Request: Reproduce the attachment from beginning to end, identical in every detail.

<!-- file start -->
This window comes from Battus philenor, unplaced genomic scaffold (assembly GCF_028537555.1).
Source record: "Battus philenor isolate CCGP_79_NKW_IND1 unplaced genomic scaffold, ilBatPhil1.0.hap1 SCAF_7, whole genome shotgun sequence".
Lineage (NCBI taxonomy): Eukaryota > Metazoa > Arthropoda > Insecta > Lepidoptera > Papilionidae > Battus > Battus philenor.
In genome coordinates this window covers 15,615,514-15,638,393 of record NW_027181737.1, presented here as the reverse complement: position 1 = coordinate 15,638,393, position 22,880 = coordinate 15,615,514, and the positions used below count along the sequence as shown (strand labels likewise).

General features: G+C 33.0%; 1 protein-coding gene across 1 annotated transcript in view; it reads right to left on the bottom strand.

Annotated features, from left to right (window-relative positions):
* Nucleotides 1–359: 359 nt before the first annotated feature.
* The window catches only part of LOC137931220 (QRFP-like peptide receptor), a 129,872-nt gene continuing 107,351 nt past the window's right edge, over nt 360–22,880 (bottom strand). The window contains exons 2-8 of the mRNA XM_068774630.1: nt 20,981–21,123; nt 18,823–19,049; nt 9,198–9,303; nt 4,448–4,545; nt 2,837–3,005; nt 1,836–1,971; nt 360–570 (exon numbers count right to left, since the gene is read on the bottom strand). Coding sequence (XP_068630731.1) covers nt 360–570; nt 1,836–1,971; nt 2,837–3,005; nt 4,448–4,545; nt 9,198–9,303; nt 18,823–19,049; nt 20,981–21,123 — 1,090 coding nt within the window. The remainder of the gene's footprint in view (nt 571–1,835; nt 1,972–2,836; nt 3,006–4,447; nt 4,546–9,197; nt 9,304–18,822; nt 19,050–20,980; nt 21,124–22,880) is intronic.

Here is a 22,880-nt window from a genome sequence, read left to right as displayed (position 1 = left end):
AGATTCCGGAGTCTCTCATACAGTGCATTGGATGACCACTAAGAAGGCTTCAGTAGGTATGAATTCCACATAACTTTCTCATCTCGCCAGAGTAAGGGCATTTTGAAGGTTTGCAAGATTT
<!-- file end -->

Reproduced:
This window comes from Battus philenor, unplaced genomic scaffold (assembly GCF_028537555.1).
Source record: "Battus philenor isolate CCGP_79_NKW_IND1 unplaced genomic scaffold, ilBatPhil1.0.hap1 SCAF_7, whole genome shotgun sequence".
Lineage (NCBI taxonomy): Eukaryota > Metazoa > Arthropoda > Insecta > Lepidoptera > Papilionidae > Battus > Battus philenor.
In genome coordinates this window covers 15,615,514-15,638,393 of record NW_027181737.1, presented here as the reverse complement: position 1 = coordinate 15,638,393, position 22,880 = coordinate 15,615,514, and the positions used below count along the sequence as shown (strand labels likewise).

General features: G+C 33.0%; 1 protein-coding gene across 1 annotated transcript in view; it reads right to left on the bottom strand.

Annotated features, from left to right (window-relative positions):
* Nucleotides 1–359: 359 nt before the first annotated feature.
* The window catches only part of LOC137931220 (QRFP-like peptide receptor), a 129,872-nt gene continuing 107,351 nt past the window's right edge, over nt 360–22,880 (bottom strand). The window contains exons 2-8 of the mRNA XM_068774630.1: nt 20,981–21,123; nt 18,823–19,049; nt 9,198–9,303; nt 4,448–4,545; nt 2,837–3,005; nt 1,836–1,971; nt 360–570 (exon numbers count right to left, since the gene is read on the bottom strand). Coding sequence (XP_068630731.1) covers nt 360–570; nt 1,836–1,971; nt 2,837–3,005; nt 4,448–4,545; nt 9,198–9,303; nt 18,823–19,049; nt 20,981–21,123 — 1,090 coding nt within the window. The remainder of the gene's footprint in view (nt 571–1,835; nt 1,972–2,836; nt 3,006–4,447; nt 4,546–9,197; nt 9,304–18,822; nt 19,050–20,980; nt 21,124–22,880) is intronic.

Here is a 22,880-nt window from a genome sequence, read left to right as displayed (position 1 = left end):
AGATTCCGGAGTCTCTCATACAGTGCATTGGATGACCACTAAGAAGGCTTCAGTAGGTATGAATTCCACATAACTTTCTCATCTCGCCAGAGTAAGGGCATTTTGAAGGTTTGCAAGATTT